For provider-facing apps running from within the Cerner Millennium EHR, the only embedded browsers we currently support are Internet Explorer (IE) and Edge. The embedded browser controls we use are IWebBrowser2 C++ interface ( for IE and WebView2 for Edge both developed by Microsoft. The minimum version of IE we support is IE10. The latest supported browser varies based on the version of the browser that is currently installed at each Cerner client site. Although it is no longer supported by Microsoft, many of our clients still use IE10, especially clients who host their own system. We highly suggest that you code your app for IE10 for validation. If you must use IE11 or Edge for your app, please note that you may struggle if you plan on deploying across our entire client base.


Applications that will embed in MPages Workflow or Summary must function correctly with IE10. The MPages 6.x platform currently depends on other components that require IE10 to run. This means that even though there is a newer version of IE in Citrix, MPages 6.x will render the application using IE10. Even though we have support for Edge some clients may still be using IE due to delayed upgrades, or app compatibility issues. Therefore, it is recommended that the embedded SMART app uses functions that work correctly for both IE and Edge at this time.

Single Sign On (SSO)

Cerner understands that it is counter-intuitive to prompt the user for their credential when launching a SMART application within PowerChart, where the user is already logged into the system. With that in mind, we designed the system to provide a good SSO experience for the users when any SMART application is launched within PowerChart. As a developer, you can help us give the users the best experience possible by following the following guideline when developing your apps to be embedded within PowerChart.

  • Due to technical limitations (see the No Shared Cookies section below), apps should use the same embedded browser (no pop-up) to authorize and launch when embedded in PowerChart. We still recommend using a pop-up for authorization and authentication in other workflows outside of PowerChart.
  • If you would like to flex your app based on the current execution context (embedded vs stand-alone mode), please see the Embedded in PowerChart? section for more information.

Embedded Browser Control

There have been a lot of questions and interest around what embedded browser control the Oracle Cerner implementation uses. In this section, you'll learn more about the embedded browser control. The actual browser controls that we use are IWebBrowser2 C++ interface for IE ( and WebView2 for Edge both developed by Microsoft. Please take a look at the documentation for more information. With this embedded browser control, there are some limitations compared to the stand-alone IE or Edge. See below for these limitations.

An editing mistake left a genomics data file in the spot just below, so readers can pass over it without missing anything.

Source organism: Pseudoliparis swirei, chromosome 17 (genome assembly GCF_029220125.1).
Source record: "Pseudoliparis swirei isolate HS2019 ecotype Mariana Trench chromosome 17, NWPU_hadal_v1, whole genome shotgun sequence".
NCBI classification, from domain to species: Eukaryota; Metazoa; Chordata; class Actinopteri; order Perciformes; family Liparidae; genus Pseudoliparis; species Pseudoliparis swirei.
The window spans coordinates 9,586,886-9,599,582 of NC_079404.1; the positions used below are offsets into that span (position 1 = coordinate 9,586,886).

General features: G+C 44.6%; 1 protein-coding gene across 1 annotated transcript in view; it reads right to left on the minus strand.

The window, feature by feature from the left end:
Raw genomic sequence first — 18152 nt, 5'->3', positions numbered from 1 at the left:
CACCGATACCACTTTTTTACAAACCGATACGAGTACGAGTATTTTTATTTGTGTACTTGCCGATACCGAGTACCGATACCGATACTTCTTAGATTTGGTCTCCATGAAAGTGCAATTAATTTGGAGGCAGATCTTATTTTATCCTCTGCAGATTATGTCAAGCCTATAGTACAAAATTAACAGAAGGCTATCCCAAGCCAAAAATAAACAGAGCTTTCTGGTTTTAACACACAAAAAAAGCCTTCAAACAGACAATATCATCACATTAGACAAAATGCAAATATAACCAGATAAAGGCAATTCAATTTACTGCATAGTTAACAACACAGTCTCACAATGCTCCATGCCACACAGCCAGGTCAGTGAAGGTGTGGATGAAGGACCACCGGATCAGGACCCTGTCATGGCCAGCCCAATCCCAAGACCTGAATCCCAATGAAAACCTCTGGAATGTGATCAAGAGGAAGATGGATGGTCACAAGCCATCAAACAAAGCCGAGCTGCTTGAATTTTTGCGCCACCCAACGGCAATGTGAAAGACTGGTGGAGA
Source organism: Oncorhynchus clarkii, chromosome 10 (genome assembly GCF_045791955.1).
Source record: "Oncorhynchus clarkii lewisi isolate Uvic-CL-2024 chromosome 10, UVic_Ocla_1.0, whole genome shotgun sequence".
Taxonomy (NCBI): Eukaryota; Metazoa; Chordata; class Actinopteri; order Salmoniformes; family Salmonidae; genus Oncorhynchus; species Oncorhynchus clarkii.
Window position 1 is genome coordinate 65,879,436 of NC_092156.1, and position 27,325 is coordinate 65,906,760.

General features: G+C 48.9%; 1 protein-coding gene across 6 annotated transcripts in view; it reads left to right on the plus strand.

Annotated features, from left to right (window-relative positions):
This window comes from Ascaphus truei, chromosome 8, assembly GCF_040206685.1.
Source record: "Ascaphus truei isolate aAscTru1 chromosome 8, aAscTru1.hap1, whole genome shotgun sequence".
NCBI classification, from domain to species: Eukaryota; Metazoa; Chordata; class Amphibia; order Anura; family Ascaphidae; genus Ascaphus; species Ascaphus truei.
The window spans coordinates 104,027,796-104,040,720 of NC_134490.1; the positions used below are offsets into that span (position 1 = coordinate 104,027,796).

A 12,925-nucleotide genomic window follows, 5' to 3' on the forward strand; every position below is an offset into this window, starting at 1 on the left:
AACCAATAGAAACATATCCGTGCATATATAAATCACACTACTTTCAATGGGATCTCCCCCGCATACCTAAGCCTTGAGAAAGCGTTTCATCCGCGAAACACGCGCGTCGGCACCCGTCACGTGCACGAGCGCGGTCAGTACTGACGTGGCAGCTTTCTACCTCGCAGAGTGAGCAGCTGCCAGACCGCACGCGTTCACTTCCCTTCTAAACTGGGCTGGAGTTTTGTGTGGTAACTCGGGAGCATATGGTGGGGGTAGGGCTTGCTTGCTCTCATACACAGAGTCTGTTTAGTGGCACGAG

No Shared Cookies

If your app uses a pop-up window for the authorization flow to allow users to authenticate with the system, that is fine for web and stand-alone apps. However, if the app is going to be embedded within PowerChart, browser cookies will NOT be shared between the embedded browser and the newly popped-up browser window. What does this mean? It means that single-sign-on (SSO) will not work; the user would need to manually type in their credential when prompted, which is not the best experience for the users. It is best to perform all navigations and redirects using the embedded browser without needing to pop-up a new browser while embedding in PowerChart. To learn more about the technical details of IE inner workings, please visit this page and this page.

If you would like to flex your app based on the current execution context (embedded vs stand-alone mode), please see the Embedded in PowerChart? section for more information.

HTML5 Session Storage

With the introduction of HTML5, sessionStorage is a good way to persist data within a browser session. Depending on the Cerner Millennium PowerChart release, sessionStorage may not be isolated per instances of the embedded browser. As such, if your app is going to be embedded within PowerChart, we do NOT recommend using sessionStorage.

If you would like to flex your app based on the current execution context (embedded vs stand-alone mode), please see the Embedded in PowerChart? section for more information.


The doctype declaration tells the browser what version of HTML the document is written in. It is a good idea to include this declaration so that the browser will render the document correctly. It must be included at the very first line of the document, right above the <html> tag.

<!DOCTYPE html>

X-UA-Compatible Tag

In order for the embedded IE browser to render the app in the latest supported IE version, set the following HTML tag in the first line of the <head> section for all pages:

<meta http-equiv="X-UA-Compatible" content="IE=edge">

If this tag is not present as the first <head> element on a page, the page and all associated JavaScript will be rendered in IE 7 mode, often times resulting in errors and unwanted behavior.

Technology and Framework for SMART Apps

What technology and framework you use is really up to you and your company. Regardless of which technology, framework, or language you choose, make sure that your app is fast, responsive, and adaptable to various screen sizes.